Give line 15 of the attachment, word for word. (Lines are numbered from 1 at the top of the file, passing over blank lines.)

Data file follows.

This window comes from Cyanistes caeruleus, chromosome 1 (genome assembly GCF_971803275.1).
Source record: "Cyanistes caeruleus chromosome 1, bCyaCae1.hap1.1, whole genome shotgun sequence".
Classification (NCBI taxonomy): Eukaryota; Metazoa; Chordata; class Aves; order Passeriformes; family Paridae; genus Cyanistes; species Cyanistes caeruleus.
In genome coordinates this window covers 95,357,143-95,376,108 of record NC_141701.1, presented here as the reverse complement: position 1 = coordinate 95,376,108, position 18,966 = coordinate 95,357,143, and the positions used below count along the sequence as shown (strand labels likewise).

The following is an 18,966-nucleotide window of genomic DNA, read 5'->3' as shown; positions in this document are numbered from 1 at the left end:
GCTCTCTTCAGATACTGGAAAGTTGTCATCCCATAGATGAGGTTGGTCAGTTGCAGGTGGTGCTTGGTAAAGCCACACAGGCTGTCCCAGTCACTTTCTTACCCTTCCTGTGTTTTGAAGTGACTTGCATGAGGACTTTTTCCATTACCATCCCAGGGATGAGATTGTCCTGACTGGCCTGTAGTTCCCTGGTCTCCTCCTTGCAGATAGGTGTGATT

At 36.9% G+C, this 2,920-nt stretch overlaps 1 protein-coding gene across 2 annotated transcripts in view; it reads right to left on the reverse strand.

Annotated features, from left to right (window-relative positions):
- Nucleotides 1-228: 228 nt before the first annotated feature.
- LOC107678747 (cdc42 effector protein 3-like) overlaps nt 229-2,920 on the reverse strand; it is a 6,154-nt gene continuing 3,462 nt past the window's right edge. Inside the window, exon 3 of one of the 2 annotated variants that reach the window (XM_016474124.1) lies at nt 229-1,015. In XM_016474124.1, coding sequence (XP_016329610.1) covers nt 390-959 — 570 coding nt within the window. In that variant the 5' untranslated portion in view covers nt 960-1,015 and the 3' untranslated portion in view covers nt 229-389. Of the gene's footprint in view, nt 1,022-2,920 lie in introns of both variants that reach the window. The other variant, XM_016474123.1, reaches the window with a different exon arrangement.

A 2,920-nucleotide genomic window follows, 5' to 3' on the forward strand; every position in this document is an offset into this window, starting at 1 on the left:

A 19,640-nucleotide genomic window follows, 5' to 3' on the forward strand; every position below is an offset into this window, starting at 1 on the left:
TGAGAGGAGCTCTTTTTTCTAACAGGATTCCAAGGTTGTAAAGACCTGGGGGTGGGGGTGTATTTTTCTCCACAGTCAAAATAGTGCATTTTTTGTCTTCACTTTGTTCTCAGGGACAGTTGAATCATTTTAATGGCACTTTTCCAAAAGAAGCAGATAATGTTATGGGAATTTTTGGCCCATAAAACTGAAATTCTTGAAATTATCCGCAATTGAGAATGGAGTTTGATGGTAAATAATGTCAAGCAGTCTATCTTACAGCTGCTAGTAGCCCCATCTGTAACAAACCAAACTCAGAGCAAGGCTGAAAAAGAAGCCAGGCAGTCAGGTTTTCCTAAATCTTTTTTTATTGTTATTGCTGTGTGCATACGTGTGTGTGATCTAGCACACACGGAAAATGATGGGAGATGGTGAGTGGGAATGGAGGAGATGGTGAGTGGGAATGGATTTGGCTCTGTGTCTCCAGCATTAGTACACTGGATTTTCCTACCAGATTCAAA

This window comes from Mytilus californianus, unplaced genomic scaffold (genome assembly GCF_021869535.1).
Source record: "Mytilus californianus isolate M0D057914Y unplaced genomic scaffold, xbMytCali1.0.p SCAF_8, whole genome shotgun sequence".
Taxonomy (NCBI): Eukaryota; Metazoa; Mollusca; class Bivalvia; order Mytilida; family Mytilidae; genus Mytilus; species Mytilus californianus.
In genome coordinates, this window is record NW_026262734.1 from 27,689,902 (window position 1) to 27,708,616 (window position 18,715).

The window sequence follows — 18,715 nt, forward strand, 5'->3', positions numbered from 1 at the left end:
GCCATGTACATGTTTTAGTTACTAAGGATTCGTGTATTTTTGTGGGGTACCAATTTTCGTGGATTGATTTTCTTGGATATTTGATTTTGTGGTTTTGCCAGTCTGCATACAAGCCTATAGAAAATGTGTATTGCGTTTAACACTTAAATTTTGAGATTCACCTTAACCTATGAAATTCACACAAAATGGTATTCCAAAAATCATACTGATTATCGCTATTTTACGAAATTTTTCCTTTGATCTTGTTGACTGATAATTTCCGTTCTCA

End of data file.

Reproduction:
Source record: "Mytilus californianus isolate M0D057914Y unplaced genomic scaffold, xbMytCali1.0.p SCAF_8, whole genome shotgun sequence".